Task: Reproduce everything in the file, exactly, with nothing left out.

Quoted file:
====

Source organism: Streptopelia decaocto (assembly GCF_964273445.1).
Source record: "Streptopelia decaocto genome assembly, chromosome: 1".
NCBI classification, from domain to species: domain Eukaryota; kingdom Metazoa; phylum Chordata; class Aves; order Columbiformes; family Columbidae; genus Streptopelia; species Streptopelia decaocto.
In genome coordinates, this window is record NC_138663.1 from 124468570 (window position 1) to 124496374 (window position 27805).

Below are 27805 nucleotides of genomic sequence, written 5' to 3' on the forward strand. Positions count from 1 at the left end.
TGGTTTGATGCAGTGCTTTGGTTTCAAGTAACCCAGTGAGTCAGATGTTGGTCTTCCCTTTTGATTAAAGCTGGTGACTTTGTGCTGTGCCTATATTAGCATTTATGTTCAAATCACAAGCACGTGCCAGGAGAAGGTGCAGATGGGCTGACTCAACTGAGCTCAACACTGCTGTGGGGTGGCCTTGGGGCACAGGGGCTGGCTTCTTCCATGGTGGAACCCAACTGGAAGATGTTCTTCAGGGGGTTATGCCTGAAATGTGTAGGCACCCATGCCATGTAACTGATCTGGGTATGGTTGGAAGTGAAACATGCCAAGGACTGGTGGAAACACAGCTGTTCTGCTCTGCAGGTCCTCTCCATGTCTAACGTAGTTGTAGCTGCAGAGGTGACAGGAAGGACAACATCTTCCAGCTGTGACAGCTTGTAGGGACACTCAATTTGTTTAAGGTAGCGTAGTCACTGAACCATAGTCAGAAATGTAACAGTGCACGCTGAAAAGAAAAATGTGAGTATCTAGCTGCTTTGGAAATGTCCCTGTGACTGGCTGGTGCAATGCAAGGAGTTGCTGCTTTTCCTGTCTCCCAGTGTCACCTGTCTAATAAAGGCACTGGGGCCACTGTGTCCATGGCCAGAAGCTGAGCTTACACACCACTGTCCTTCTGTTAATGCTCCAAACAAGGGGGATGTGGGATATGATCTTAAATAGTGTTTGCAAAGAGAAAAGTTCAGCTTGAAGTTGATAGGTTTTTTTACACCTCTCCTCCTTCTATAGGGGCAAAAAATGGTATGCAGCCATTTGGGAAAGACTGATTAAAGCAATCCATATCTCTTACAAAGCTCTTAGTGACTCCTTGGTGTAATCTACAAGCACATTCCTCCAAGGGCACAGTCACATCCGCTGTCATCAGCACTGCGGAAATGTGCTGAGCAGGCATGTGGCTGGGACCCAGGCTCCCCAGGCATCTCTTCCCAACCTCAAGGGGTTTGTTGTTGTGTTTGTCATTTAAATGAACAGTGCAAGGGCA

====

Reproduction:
Source organism: Streptopelia decaocto (assembly GCF_964273445.1).
Source record: "Streptopelia decaocto genome assembly, chromosome: 1".
NCBI classification, from domain to species: domain Eukaryota; kingdom Metazoa; phylum Chordata; class Aves; order Columbiformes; family Columbidae; genus Streptopelia; species Streptopelia decaocto.
In genome coordinates, this window is record NC_138663.1 from 124468570 (window position 1) to 124496374 (window position 27805).

Below are 27805 nucleotides of genomic sequence, written 5' to 3' on the forward strand. Positions count from 1 at the left end.
TGGTTTGATGCAGTGCTTTGGTTTCAAGTAACCCAGTGAGTCAGATGTTGGTCTTCCCTTTTGATTAAAGCTGGTGACTTTGTGCTGTGCCTATATTAGCATTTATGTTCAAATCACAAGCACGTGCCAGGAGAAGGTGCAGATGGGCTGACTCAACTGAGCTCAACACTGCTGTGGGGTGGCCTTGGGGCACAGGGGCTGGCTTCTTCCATGGTGGAACCCAACTGGAAGATGTTCTTCAGGGGGTTATGCCTGAAATGTGTAGGCACCCATGCCATGTAACTGATCTGGGTATGGTTGGAAGTGAAACATGCCAAGGACTGGTGGAAACACAGCTGTTCTGCTCTGCAGGTCCTCTCCATGTCTAACGTAGTTGTAGCTGCAGAGGTGACAGGAAGGACAACATCTTCCAGCTGTGACAGCTTGTAGGGACACTCAATTTGTTTAAGGTAGCGTAGTCACTGAACCATAGTCAGAAATGTAACAGTGCACGCTGAAAAGAAAAATGTGAGTATCTAGCTGCTTTGGAAATGTCCCTGTGACTGGCTGGTGCAATGCAAGGAGTTGCTGCTTTTCCTGTCTCCCAGTGTCACCTGTCTAATAAAGGCACTGGGGCCACTGTGTCCATGGCCAGAAGCTGAGCTTACACACCACTGTCCTTCTGTTAATGCTCCAAACAAGGGGGATGTGGGATATGATCTTAAATAGTGTTTGCAAAGAGAAAAGTTCAGCTTGAAGTTGATAGGTTTTTTTACACCTCTCCTCCTTCTATAGGGGCAAAAAATGGTATGCAGCCATTTGGGAAAGACTGATTAAAGCAATCCATATCTCTTACAAAGCTCTTAGTGACTCCTTGGTGTAATCTACAAGCACATTCCTCCAAGGGCACAGTCACATCCGCTGTCATCAGCACTGCGGAAATGTGCTGAGCAGGCATGTGGCTGGGACCCAGGCTCCCCAGGCATCTCTTCCCAACCTCAAGGGGTTTGTTGTTGTGTTTGTCATTTAAATGAACAGTGCAAGGGCA